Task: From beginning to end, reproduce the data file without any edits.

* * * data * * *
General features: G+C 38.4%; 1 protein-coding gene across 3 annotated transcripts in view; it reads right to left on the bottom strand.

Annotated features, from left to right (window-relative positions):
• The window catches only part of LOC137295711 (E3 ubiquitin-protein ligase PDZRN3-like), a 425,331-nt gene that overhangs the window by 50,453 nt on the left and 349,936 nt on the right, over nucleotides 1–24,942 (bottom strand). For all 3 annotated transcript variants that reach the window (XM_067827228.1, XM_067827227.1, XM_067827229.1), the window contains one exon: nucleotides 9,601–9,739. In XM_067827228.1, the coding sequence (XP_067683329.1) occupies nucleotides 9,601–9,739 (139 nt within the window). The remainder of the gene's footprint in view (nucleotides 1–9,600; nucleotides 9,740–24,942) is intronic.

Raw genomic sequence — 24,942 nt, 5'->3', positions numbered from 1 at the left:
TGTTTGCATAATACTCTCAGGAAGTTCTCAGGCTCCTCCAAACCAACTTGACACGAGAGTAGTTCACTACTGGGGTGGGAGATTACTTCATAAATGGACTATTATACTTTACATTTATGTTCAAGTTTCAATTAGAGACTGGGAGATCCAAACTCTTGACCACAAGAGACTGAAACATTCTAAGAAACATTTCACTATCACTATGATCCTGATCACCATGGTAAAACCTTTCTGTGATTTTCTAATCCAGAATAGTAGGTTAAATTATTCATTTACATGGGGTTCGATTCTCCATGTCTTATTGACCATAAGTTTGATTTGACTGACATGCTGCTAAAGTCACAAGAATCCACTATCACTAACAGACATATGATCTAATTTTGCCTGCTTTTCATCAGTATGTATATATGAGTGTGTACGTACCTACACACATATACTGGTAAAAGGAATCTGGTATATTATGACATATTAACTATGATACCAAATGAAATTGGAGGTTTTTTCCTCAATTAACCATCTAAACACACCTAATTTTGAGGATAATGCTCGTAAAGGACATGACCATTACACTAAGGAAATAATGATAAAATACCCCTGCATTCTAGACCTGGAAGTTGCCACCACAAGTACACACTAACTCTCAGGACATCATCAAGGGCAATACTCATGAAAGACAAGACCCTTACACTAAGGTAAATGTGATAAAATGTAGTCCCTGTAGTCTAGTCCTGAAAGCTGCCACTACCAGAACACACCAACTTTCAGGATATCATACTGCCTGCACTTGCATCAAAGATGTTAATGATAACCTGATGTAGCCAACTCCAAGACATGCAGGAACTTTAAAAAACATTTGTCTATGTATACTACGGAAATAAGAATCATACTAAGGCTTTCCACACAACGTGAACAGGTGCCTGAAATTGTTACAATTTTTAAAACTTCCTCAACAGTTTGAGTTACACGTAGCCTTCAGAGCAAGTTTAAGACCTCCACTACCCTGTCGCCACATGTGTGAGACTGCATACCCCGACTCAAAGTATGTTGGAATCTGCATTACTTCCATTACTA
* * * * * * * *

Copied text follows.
General features: G+C 38.4%; 1 protein-coding gene across 3 annotated transcripts in view; it reads right to left on the bottom strand.

Annotated features, from left to right (window-relative positions):
• The window catches only part of LOC137295711 (E3 ubiquitin-protein ligase PDZRN3-like), a 425,331-nt gene that overhangs the window by 50,453 nt on the left and 349,936 nt on the right, over nucleotides 1–24,942 (bottom strand). For all 3 annotated transcript variants that reach the window (XM_067827228.1, XM_067827227.1, XM_067827229.1), the window contains one exon: nucleotides 9,601–9,739. In XM_067827228.1, the coding sequence (XP_067683329.1) occupies nucleotides 9,601–9,739 (139 nt within the window). The remainder of the gene's footprint in view (nucleotides 1–9,600; nucleotides 9,740–24,942) is intronic.

Raw genomic sequence — 24,942 nt, 5'->3', positions numbered from 1 at the left:
TGTTTGCATAATACTCTCAGGAAGTTCTCAGGCTCCTCCAAACCAACTTGACACGAGAGTAGTTCACTACTGGGGTGGGAGATTACTTCATAAATGGACTATTATACTTTACATTTATGTTCAAGTTTCAATTAGAGACTGGGAGATCCAAACTCTTGACCACAAGAGACTGAAACATTCTAAGAAACATTTCACTATCACTATGATCCTGATCACCATGGTAAAACCTTTCTGTGATTTTCTAATCCAGAATAGTAGGTTAAATTATTCATTTACATGGGGTTCGATTCTCCATGTCTTATTGACCATAAGTTTGATTTGACTGACATGCTGCTAAAGTCACAAGAATCCACTATCACTAACAGACATATGATCTAATTTTGCCTGCTTTTCATCAGTATGTATATATGAGTGTGTACGTACCTACACACATATACTGGTAAAAGGAATCTGGTATATTATGACATATTAACTATGATACCAAATGAAATTGGAGGTTTTTTCCTCAATTAACCATCTAAACACACCTAATTTTGAGGATAATGCTCGTAAAGGACATGACCATTACACTAAGGAAATAATGATAAAATACCCCTGCATTCTAGACCTGGAAGTTGCCACCACAAGTACACACTAACTCTCAGGACATCATCAAGGGCAATACTCATGAAAGACAAGACCCTTACACTAAGGTAAATGTGATAAAATGTAGTCCCTGTAGTCTAGTCCTGAAAGCTGCCACTACCAGAACACACCAACTTTCAGGATATCATACTGCCTGCACTTGCATCAAAGATGTTAATGATAACCTGATGTAGCCAACTCCAAGACATGCAGGAACTTTAAAAAACATTTGTCTATGTATACTACGGAAATAAGAATCATACTAAGGCTTTCCACACAACGTGAACAGGTGCCTGAAATTGTTACAATTTTTAAAACTTCCTCAACAGTTTGAGTTACACGTAGCCTTCAGAGCAAGTTTAAGACCTCCACTACCCTGTCGCCACATGTGTGAGACTGCATACCCCGACTCAAAGTATGTTGGAATCTGCATTACTTCCATTACTA